As an alternative to wireless companies that build infrastructure and charge for access, the Media Lab is studying "viral communications," in which every laptop or other wi-fi-enabled device would cooperate to relay data. In this "infrastructure-free" network, the system could have great resiliency, Reed says. If one route of information was blocked, other radios would form another trail to send along the data.
Though the data might pass through many radios, security would actually be enhanced, he adds, because the route of the message would be unpredictable to hackers and because it would force the data to be encrypted. The intermediate radios wouldn't know the encryption key.
Even the question of powering up unplugged devices is solvable. Reed sees a time when they could operate "parasitically by living off the radio waves of things that happen to be plugged into the wall."
Others envision wi-fi transmitters embedded in every power strip in an office, making a whole company one big hotspot. "Who knows?" analyst Yunker says. Wi-fi is a disruptively inexpensive way to communicate "and it's hard for anything else to compete with that."
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Some of us do. 100% copper in my LAN
Dialup and DSL will likely be supplanted by 802.16a. It provides 70 megabits/sec at distances up to 30 miles. It solves the problem of loop loss over large distances from the central office.
802.11g will probably overtake 802.11b over time. The security issues with current 802.11x networks that run open or with weak WEP protocols will likely go away as more people adopt the WPA security stacks.
Exactly! And when I hear Earthlink promoting a 'faster' dialup, i just cringe.
They're mono units, so you'd need two on different freqs - plus you'd need another stereo amp in the back of the room and a means of controlling the volume. Very clunky.
I'd suggest you pull up the edges of the carpet and run the wires from your home theater receiver between the wall and the carpet tacking strip, then carefully put the carpet edges back down. I've done that in lots of houses.
Home theater demands a good receiver - and not TWO receivers. A different amp for the rears may introduce phasing problemos as well. Not a real "swuft" ideer.
A separate amp in the rear would introduce potential phase trouble and would operate at a fixed volume. Plus, the output for your sub (out of your Home Theater receiver) is high-Z low level. You need to have that sub within about 10 feet of the receiver. Try the carpet-tacking-strip ploy I outlined.
One further impediment to using the wireless units is that you individual channel outputs on your home theater receiver are speaker-level, whereas the inputs to the radio units and incompatible LINE-level.
FIND a way to run the wires!
I live a ways from town. When BellSouth installed my phone line last September, I asked the tech about DSL. He chuckled. I asked, "When will DSL be available here?" He said, "Never." I asked why not. He said, "This area's too sparsely populated. No way is BellSouth gonna pay to upgrade the nearest remote station. It would take years and years for them to break even."
We don't have cable here either. For the same reason.
I checked on internet via satellite. $80-90/month. Ouch! I love my fellow FReepers, but not that much :) And I've had people tell me internet via satellite sucks.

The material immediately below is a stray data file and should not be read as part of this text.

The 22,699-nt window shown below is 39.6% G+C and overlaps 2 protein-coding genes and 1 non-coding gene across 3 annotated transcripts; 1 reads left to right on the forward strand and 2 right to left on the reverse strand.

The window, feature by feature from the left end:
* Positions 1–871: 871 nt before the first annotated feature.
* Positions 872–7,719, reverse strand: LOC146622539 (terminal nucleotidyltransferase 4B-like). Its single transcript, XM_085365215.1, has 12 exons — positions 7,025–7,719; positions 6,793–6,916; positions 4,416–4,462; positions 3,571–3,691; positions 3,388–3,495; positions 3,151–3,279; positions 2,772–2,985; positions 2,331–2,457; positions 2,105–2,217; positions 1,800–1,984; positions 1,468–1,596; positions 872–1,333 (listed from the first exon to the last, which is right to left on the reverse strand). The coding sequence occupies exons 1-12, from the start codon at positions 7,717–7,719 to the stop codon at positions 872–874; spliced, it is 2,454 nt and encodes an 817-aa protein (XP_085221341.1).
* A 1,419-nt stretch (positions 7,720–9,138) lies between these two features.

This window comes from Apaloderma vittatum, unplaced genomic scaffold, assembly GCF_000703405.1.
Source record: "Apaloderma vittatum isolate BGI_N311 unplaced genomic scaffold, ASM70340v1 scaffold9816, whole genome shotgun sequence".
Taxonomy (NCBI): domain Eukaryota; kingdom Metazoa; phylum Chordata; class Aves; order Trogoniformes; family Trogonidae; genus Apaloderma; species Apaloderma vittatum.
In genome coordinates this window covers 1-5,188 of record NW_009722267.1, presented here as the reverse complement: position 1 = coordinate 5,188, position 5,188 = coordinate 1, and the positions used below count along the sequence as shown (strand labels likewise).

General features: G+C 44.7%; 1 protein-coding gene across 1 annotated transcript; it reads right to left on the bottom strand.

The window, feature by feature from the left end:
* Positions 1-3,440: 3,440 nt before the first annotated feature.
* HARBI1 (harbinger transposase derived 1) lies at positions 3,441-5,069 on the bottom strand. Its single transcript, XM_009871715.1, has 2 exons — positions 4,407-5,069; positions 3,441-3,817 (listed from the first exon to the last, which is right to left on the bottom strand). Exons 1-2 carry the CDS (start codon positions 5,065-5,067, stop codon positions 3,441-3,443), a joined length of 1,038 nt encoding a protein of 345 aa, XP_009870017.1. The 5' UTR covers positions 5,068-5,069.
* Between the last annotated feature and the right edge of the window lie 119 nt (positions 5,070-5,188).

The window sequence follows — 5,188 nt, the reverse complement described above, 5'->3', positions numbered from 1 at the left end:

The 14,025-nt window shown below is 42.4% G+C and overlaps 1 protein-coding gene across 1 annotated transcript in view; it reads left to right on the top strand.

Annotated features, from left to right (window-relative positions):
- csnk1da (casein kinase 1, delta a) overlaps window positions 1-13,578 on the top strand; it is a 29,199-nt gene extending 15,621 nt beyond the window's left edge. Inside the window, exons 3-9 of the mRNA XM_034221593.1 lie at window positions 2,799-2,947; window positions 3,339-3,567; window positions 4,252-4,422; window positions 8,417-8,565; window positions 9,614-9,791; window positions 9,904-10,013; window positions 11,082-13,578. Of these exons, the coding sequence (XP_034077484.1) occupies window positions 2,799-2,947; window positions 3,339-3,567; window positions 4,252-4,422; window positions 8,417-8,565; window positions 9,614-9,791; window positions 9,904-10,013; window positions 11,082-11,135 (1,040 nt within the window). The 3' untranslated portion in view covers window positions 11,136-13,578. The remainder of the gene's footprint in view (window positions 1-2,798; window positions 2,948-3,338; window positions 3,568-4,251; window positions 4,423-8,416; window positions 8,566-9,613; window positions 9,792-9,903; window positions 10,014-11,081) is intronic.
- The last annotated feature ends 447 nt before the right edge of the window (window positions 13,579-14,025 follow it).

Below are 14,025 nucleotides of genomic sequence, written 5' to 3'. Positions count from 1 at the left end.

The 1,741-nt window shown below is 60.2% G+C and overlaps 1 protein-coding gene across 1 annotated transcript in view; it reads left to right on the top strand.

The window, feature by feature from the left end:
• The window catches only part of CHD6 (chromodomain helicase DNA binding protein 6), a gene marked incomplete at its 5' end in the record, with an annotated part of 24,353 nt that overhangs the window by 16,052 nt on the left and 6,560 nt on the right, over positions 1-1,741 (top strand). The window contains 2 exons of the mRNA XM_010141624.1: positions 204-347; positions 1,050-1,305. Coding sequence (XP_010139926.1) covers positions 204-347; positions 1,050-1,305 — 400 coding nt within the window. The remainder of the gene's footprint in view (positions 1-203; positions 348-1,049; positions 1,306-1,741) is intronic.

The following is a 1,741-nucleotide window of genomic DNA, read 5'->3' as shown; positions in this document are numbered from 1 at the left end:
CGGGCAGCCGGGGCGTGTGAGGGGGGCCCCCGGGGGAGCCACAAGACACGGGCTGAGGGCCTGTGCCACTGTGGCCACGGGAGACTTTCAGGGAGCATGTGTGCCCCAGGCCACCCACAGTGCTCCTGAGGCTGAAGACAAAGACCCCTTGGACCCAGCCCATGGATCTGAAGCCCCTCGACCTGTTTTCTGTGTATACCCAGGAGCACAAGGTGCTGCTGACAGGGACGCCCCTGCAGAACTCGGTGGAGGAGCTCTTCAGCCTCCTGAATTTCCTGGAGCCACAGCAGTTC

Bottom line: I'll be using 56K dialup for the foreseeable future.
And remember, there are millions of folks all across the country that are in the same boat as me.
We obviously need a taxpayer supported program to underwrite the cost of having cable, DSL and wi-fi available everywhere! Yeah, that's the ticket :)
That's too bad. I felt like that until they installed the cable modem. For months they would send direct mail pieces saying it was available and I would call and they would tell me, a few more months, etc. Believe me, when it arrived I was a happy camper. P.S. I didn't know the satellite was so expensive. That's without the porn channels?
Last February I requested a small, cheap mobile device that:
Back then, the hardware necessary to make this a practical reality wasn't cheap and it wasn't widely in use. Now it is. Many of the most popular PDAs (personal digital assistants), like my new Palm Tungsten C, provide Web browsers and high-bandwidth wi-fi Internet connectivity.
We have the hardware. We have the infrastructure -- the cities are becoming saturated with wi-fi hotspots, many of them free for public use, and robust Internet telephony networks have been in use for years.
And we have the client software -- but it hasn't been designed for the right devices. A handful of firms like Dialpad and Net2Phone already provide cheap PC-to-phone voice service. But none of them seem to have ported their client applications for use on PDAs.
What are these firms waiting for? For a very modest investment in resources, Dialpad and its competitors can make a very compelling offer: global telephony on the go for prices less than one-tenth what you pay for mobile or even land-line phone service.
Dialpad: I have my portable wi-fi telephone and I'm ready to pay you to use it. What are you waiting for?
It sucks less than 56k dialup for most things.
I use an iPAQ with WiFi and do "incidental" wardriving, I guess. Mostly I connect in hotel parking lots, but I have found a few individual open connections. I drive all day and use the connections to drop in here and our Houston Chapter forum just to keep up on he news.
My house has the phone wiring done with Cat5 cable. I was able to use 1 pair for telephone, 2 pairs for the LAN and the 4th pair for an in house telegraph so jmy son and I can send morse code to each other with telegraph keys.